Right speech does involve some degree of being truthful, not truthiness. I'd have appreciated it if Rev. Fisher had picked up a couple of the points I make below, but I guess that's my perspective.
I hope this isn't seen as picking on Danny Fisher or Rohan Gunatillake in particular, but this interview with Rohan Gunatillake is problematic for me. More particularly, I've issues with this bit:
You're very clear in the FAQs on the website that buddhify is not meant to be a comprehensive meditation system. Can you say something about your understanding of the limitations of format--like a mobile app? Also, are there things you think are not fully appreciated yet about what a format like an app can do?
As you say, buddhify is not a complete system since that is not what it has been designed to be. It is an accessible and different approach to teaching meditation to new audiences.
While some of the more tech-wary members of the practitioner community see digital as a threat to dharma practice, I think this fear is misplaced. I'm a firm believer that technology can only augment, and not entirely replace, other forms of teaching and delivery. Nothing beats face-to-face teaching from a qualified instructor, nor indeed the support of a local community you connect with. But the fact is that for many people, even if they do have a local community, it's not for them - that's certainly why I myself have found the community around Buddhist Geeks so valuable since even in London there wasn't really a scene I felt was speaking my language. Digital tools can, of course, take meditation and so on to a scale never possible before and for many people. This is especially true, I think, for Gen Y: to have an online community or a digital training tool can feel better and more relevant than a local one if it is designed well and the content is strong. It might even feel worth the trade-off of it not being local or physical.
And when it comes to buddhify, I'm very clear: all it tries to do is introduce people to meditation, and says that if people want to explore more they should do that through deeper more personal modes of delivery such as more advanced courses, the great meditation literature we have, and also local teachers. As meditation providers, we all need to know where we sit in the system and what our limits are - that's really important to me.
Something I'd also just like to add is that people underestimate the power of a mobile phone. It is a very intimate device - with us pretty much all of the time - and very personal and tactile. Therefore it is in a way much more suitable as a vehicle for teaching meditation as things like laptops. How we relate to our mobile phones was part of the design thinking behind buddhify for sure.
"Urban" is an important adjective for you in much of the work that you do. Can you say something about what you mean "urban," and the importance of that distinction for you?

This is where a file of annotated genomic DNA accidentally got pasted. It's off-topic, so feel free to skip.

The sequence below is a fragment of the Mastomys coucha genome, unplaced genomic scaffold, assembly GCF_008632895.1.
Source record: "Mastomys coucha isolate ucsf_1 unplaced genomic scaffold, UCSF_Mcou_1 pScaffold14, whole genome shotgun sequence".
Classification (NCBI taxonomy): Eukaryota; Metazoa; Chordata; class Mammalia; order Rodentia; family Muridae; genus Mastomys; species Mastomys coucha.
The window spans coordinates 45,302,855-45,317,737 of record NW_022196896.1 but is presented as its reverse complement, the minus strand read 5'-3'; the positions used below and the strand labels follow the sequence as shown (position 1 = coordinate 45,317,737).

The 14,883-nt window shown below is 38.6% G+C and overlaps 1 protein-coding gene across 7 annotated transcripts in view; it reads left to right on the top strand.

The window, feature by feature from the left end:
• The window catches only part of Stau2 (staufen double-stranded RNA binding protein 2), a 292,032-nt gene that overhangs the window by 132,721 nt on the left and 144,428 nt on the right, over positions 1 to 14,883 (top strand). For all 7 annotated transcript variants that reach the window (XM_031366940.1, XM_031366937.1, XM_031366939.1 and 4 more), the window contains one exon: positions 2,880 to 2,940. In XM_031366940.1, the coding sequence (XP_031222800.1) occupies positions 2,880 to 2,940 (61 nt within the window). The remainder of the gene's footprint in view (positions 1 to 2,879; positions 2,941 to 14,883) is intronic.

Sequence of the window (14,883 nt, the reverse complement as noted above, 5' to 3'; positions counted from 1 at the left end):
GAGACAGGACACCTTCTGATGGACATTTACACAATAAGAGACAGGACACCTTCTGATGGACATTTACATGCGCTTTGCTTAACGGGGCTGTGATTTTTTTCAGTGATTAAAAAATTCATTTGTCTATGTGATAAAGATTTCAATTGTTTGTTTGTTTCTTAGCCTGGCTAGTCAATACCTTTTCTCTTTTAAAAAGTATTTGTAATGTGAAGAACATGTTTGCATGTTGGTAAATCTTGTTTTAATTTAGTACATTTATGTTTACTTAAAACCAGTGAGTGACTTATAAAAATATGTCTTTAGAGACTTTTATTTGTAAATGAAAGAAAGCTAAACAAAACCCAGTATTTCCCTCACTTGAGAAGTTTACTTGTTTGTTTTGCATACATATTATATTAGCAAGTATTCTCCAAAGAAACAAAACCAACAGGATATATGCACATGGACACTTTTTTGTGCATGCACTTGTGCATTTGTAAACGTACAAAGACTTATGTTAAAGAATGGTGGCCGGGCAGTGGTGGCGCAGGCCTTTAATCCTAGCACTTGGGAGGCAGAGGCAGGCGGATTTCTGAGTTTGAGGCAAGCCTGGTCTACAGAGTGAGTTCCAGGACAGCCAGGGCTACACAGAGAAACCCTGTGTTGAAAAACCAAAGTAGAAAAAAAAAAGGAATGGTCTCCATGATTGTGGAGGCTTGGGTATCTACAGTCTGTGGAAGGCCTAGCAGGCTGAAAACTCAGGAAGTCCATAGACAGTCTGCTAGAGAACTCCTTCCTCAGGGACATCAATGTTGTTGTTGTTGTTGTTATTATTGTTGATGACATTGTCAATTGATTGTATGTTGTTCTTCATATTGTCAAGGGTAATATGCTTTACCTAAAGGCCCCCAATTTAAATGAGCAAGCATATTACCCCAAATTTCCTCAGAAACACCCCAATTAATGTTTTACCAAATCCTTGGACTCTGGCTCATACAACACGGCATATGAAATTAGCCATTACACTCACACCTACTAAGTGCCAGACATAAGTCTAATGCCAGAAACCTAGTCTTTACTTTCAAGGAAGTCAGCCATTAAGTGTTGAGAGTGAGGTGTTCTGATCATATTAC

Yes, urban is perhaps the most important word when it comes to buddhify. So much of the meditation tradition - especially in the Theravada/insight/vipassana school that I know the best - is designed for forest or remote or retreat environments. As such, many of the meditation delivery models we see are just taking systems designed for a rural or stylized environment and placing them in an urban one and expecting them to work perfectly. They don’t...
First, let me say right off: if Rohan's making money from this (or even if he's doing "the socially responsible" thing) and pointing people in a general direction towards a practice that keeps them from going into murderous psychotic rages against those with whom they dwell, great!
But...as a guy who's been practicing for a while, who's practiced in urban settings as well as rather far from the madding crowd, as a guy who's certifiably tech savvy, I've got a perspective.
I've a colleague who's Gen X, who's been doing some new popular video game. It's apparently "very real;" in his description of the game he said, "I've gotten really good at shooting arrows." I replied, "I don't think so."
Augment? It's not the same thing. It's like "augmenting" real strawberries with artificial strawberry flavor on some level.
Buddhify is no more a threat to Dharma practice than shooting an arrow in a video game is a threat to archery.
Maybe it's useful in a bompu Zen kind of way, but a Buddhist Dharma practice it ain't.
Rohan's idea that "urban" must be an impossible venue for mindful practice is also pretty wide off the mark. I used to practice at both the Zen Studies Society and the MRO Zen center when the latter was in downtown Manhattan. Both were pretty noisy due to the urban environment. With both practice would extend after the sitting quite well - it's possible to be very mindful on the subway.
Last night in 詠春 the training place was quite cold. In quite a few martial arts the training is done under rather non-ideal conditions, for obvious reasons if you think about it - real life is a non-ideal condition. It's also where we are.
So it is with many traditions of practice.
Like I said, for what it is, it's probably OK for what it is (though I've a general reservation about "guided meditations" in general, as I've written before), but it doesn't even augment Buddhist practice. It's more like it's like the Sil Lim Tao (小念頭)app on my iPhone - it's useful as a beginning tool, but it's no substitute for watching it done by Ip Man or Ip Chun on Youtube, let alone being instructed by a guy who's been doing it for over 40 years.
One more point I'll make, and it's on this sentence:
The history of meditation is one of evolution and change and this is just another chapter in that.
That's a pretty grand statement, but I must point out the the "history of meditation" - like lots of other histories (economics, social ideologies, etc.) is also one of fads. Proof is in the pudding, they say. Hope the pudding's good, but doubt's part of the practice.